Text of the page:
Tabloids paid prison staff, inquiry hears

By James Cusick

Mirror and Star titles coughed up $100k. Photo / Thinkstock
Mirror and Star titles coughed up $100k. Photo / Thinkstock

The Mirror and Daily Star tabloids have been sucked into the escalating corruption inquiry into payments made by newspapers to public officials.

Payments to two prison officers totalling £50,000 ($98,000) are alleged to have been made by journalists employed by Trinity Mirror, the Express-owned Star titles and News International, the Leveson Inquiry heard yesterday.

The Met's Deputy Assistant Commissioner, Sue Akers, said stories appeared in the daily and Sunday Mirror, the Daily Star and Daily Star Sunday which officers believe to be linked to the alleged payments.

The owner of the Express group of newspapers, Richard Desmond, told Leveson earlier this year that his newspapers had not paid for information from police or public officials. Richard Wallace, the former editor of the Daily Mirror, who also appeared in January, confirmed that on occasion people working for the Prison Service had been paid for confidential information.

On her previous appearance before Lord Justice Leveson, Akers said the Sun had a network of corrupted officials within its "culture of illegal payments". One Sun journalist had paid sources £150,000 over a year. Evidence was offered of one individual receiving £80,000.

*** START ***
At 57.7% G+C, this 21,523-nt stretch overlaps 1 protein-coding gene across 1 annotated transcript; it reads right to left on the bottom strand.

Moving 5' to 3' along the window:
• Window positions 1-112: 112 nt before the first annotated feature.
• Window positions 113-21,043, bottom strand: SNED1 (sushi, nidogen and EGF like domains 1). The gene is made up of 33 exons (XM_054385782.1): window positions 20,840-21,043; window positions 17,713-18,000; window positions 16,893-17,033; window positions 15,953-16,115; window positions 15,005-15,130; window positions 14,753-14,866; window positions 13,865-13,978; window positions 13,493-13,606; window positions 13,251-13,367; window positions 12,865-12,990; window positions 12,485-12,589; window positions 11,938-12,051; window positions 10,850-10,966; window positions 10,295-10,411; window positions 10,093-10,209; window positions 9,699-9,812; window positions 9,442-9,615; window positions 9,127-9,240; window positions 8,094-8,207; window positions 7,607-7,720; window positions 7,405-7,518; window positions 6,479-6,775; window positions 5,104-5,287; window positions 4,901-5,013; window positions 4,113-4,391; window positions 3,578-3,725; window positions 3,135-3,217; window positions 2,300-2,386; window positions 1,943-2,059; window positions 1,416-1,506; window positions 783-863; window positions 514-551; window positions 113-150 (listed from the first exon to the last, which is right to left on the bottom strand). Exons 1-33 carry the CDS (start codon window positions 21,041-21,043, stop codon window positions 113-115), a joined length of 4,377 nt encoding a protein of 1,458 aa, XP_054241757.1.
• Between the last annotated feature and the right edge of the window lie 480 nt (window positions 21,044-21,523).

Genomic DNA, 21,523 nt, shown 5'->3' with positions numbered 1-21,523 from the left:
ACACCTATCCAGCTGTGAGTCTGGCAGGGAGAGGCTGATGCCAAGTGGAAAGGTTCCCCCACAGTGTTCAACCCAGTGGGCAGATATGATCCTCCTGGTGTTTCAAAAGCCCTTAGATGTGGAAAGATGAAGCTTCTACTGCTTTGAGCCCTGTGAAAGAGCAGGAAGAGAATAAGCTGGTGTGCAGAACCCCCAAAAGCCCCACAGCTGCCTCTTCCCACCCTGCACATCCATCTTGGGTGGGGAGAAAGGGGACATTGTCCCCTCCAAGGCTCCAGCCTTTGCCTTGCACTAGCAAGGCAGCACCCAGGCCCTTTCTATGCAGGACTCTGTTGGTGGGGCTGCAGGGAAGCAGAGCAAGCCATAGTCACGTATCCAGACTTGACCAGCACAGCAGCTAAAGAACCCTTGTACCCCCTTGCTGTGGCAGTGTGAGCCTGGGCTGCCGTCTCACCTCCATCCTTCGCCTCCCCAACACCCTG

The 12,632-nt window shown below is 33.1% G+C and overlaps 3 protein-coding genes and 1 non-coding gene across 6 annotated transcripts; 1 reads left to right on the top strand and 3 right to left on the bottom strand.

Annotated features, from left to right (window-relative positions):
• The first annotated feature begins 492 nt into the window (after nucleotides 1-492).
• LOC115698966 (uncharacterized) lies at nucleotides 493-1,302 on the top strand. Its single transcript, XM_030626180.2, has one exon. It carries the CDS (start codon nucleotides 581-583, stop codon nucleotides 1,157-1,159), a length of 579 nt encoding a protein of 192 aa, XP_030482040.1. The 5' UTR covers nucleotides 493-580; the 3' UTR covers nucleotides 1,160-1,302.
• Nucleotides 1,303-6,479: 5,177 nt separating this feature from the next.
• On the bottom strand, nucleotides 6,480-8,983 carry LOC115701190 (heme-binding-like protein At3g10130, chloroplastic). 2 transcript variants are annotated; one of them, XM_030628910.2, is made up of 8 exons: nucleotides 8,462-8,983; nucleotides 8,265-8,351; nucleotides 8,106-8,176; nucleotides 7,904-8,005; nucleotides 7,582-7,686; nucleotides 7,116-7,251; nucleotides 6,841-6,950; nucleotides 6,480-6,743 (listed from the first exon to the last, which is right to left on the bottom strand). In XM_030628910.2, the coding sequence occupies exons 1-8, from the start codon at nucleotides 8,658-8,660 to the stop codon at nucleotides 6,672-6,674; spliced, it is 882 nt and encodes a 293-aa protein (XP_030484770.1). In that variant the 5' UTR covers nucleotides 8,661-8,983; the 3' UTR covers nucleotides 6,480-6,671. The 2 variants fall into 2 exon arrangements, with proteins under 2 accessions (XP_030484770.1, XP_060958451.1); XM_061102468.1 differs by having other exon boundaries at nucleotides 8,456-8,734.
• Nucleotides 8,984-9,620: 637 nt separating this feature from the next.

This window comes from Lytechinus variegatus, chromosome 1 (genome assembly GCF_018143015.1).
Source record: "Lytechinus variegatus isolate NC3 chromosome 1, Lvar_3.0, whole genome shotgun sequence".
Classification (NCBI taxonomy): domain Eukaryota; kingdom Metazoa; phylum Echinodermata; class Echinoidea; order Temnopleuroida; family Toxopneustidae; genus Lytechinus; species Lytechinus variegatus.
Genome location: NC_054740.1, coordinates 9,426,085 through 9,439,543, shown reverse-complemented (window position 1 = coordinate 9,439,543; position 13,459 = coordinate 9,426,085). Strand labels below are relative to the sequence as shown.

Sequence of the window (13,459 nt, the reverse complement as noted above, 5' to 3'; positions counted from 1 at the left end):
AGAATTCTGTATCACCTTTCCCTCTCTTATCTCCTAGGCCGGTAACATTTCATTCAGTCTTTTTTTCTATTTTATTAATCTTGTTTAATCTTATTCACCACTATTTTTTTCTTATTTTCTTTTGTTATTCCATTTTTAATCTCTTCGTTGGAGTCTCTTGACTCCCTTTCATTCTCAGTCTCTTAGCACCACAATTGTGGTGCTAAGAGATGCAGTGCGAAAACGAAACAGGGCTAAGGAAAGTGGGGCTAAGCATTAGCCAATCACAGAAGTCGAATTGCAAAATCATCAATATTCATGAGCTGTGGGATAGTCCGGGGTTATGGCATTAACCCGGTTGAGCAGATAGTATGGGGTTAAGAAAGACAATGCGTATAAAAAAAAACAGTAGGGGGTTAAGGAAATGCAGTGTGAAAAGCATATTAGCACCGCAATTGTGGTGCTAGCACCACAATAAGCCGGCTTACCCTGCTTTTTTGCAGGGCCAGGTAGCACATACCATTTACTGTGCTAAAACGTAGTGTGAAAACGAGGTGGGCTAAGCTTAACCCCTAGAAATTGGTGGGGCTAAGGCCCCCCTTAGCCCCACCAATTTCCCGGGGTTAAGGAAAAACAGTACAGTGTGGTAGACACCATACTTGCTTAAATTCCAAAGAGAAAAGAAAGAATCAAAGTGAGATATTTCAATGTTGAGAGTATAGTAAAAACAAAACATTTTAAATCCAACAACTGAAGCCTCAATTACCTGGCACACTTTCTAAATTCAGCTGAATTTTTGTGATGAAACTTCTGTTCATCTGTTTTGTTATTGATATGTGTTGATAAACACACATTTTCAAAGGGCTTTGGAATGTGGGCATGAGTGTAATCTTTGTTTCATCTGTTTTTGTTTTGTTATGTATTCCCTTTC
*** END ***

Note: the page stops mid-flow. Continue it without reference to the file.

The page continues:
Yesterday she revealed that an officer at a high-security prison, who is now retired, received payments from NI, Trinity and the Star titles totalling almost £35,000. Another prison officer was allegedly paid more than £14,000 from Trinity Mirror over six years.

So far, evidence heard on phone hacking has been confined to the interception of phone voicemails, or the illegal accessing of data on computers. But Akers widened the net yesterday when she said material obtained by News International had also been taken from "stolen" mobile phones.

Although detectives have still to establish whether the practice was a one-off or was more widespread, Robert Jay QC, the counsel for the inquiry, revealed that suspected data from stolen phones had been found in London and Manchester.

The formal evidence sessions of the inquiry will end today. However several other Fleet St titles will be irked by Leveson's suggestion yesterday that their use of private investigator Steve Whittamore may yet form a key part of the report, expected at the end of this year. The judge said he was giving newspapers until September to reveal which of their journalists used Whittamore and what has since happened to the personal information harvested.

- Independent

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